This is a great start for only 8 ounces! AMK markets this as ideal for 1-2 people for 1-4 day trips. While I do find the suggestion a bit arbitrary I feel this is a great size for a group leader or guide to start from. There is a .5 version that weighs less than 4 ounces that would be good for trail running, casual hiking, or just to keep in the glove box. A very minimalist .3 version is better than carrying nothing.
Now let’s get into what I add to this kit to make it a bit more capable of handling any situation. The first thing I add is a Petzl Zipka Headlamp. This 2.5 ounce headlamp has great light output and the retractable cord keeps it from getting tangled with other things in the kit. I consider this a bit of a “back-up” headlamp. If I know I’ll be out after dark I bring my Petzl Actik Core Headlamp and have the Zipka available to loan to someone who forgets their headlamp.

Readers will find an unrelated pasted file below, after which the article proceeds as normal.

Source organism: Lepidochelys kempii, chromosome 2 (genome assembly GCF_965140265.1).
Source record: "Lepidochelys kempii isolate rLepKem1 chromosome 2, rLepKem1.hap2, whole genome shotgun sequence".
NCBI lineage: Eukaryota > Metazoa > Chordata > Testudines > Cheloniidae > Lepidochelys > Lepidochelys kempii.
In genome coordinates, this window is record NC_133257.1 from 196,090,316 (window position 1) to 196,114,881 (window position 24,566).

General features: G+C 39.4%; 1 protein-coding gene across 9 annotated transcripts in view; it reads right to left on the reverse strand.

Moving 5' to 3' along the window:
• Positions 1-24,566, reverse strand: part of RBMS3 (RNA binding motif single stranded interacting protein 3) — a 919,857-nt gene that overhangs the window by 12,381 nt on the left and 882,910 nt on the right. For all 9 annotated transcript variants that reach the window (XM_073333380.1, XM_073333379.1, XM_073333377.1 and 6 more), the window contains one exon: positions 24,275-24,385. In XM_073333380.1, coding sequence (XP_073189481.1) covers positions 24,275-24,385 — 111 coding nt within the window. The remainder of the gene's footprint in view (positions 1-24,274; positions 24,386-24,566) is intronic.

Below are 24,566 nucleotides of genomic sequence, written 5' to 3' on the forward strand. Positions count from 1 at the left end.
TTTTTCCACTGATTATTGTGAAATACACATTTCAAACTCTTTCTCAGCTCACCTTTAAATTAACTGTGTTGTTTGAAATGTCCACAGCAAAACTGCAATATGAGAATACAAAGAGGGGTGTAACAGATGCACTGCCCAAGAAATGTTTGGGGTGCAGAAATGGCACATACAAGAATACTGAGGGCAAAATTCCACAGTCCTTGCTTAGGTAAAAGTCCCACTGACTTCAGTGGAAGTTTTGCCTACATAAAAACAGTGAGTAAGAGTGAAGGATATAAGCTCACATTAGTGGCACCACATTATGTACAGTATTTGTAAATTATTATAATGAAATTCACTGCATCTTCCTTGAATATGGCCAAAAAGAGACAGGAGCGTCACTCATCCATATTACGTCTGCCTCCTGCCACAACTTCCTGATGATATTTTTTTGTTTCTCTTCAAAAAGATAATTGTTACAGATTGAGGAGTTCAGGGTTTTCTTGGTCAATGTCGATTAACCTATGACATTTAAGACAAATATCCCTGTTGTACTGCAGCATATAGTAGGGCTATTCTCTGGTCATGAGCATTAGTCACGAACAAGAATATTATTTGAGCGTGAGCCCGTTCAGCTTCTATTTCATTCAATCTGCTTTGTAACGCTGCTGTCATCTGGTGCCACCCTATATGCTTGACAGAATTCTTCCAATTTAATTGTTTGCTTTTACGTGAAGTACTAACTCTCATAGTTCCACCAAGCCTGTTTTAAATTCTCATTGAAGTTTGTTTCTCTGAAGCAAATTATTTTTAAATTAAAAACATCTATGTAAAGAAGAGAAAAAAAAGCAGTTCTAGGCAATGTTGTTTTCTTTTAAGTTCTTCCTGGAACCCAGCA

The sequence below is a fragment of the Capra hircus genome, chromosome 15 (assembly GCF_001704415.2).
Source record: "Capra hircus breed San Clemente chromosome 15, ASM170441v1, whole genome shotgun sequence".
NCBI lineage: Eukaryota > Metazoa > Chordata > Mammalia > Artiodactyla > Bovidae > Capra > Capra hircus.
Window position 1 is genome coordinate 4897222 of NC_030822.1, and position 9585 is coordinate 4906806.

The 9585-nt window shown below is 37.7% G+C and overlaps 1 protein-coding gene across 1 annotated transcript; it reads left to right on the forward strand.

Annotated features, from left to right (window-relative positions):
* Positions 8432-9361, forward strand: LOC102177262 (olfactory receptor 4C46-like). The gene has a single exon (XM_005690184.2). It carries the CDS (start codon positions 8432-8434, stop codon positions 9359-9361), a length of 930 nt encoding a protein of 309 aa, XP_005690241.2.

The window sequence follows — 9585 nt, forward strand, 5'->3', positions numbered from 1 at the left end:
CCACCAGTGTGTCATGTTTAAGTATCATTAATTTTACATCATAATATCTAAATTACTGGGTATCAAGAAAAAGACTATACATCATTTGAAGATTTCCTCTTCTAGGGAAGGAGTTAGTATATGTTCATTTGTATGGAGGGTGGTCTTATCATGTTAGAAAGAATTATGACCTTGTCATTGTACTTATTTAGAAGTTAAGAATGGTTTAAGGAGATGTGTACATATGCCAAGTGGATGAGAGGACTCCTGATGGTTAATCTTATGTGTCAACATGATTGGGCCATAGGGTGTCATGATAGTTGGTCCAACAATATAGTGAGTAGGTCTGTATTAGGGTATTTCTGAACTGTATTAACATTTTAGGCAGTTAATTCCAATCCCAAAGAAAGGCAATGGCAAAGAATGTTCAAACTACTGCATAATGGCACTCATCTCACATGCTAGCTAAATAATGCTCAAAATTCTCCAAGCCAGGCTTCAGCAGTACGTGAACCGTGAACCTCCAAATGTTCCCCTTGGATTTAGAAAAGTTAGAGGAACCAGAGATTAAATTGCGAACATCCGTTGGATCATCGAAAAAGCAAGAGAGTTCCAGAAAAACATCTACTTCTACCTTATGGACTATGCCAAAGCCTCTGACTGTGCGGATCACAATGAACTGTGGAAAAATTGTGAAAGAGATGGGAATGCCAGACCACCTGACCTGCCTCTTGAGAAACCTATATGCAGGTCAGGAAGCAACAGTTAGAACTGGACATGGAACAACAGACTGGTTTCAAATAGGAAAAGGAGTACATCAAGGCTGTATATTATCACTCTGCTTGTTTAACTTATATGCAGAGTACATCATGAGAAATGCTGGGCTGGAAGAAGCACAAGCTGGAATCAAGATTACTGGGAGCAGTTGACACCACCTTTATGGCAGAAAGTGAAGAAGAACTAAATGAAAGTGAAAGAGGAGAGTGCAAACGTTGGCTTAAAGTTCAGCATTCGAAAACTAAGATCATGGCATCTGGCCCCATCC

I then add a simple small knife that can be used for cutting bandages, duct tape, and clothing to make slings & swathes if need be. Occasionally it might even have to cut some summer sausage and hard cheese.
Then I add a fire starter, usually just a small Bic lighter but you can go for a fancy windproof one if you want!
Then I have a small travel size Advil bottle that I carry extra Antihistamines (Benadryl) and pain/fever reducers (Advil). I prefer to use this bottle and refill it from home when needed and save the prepackaged medications for when I forget to refill this container. Don’t forget to check the expiration dates on the prepackaged medications!
I also squeeze in a small notebook with a pencil. This is important for writing SOAP notes or sending detailed information with someone. On longer trips I carry a Rite in the Rain Notebook separate from my first aid kit.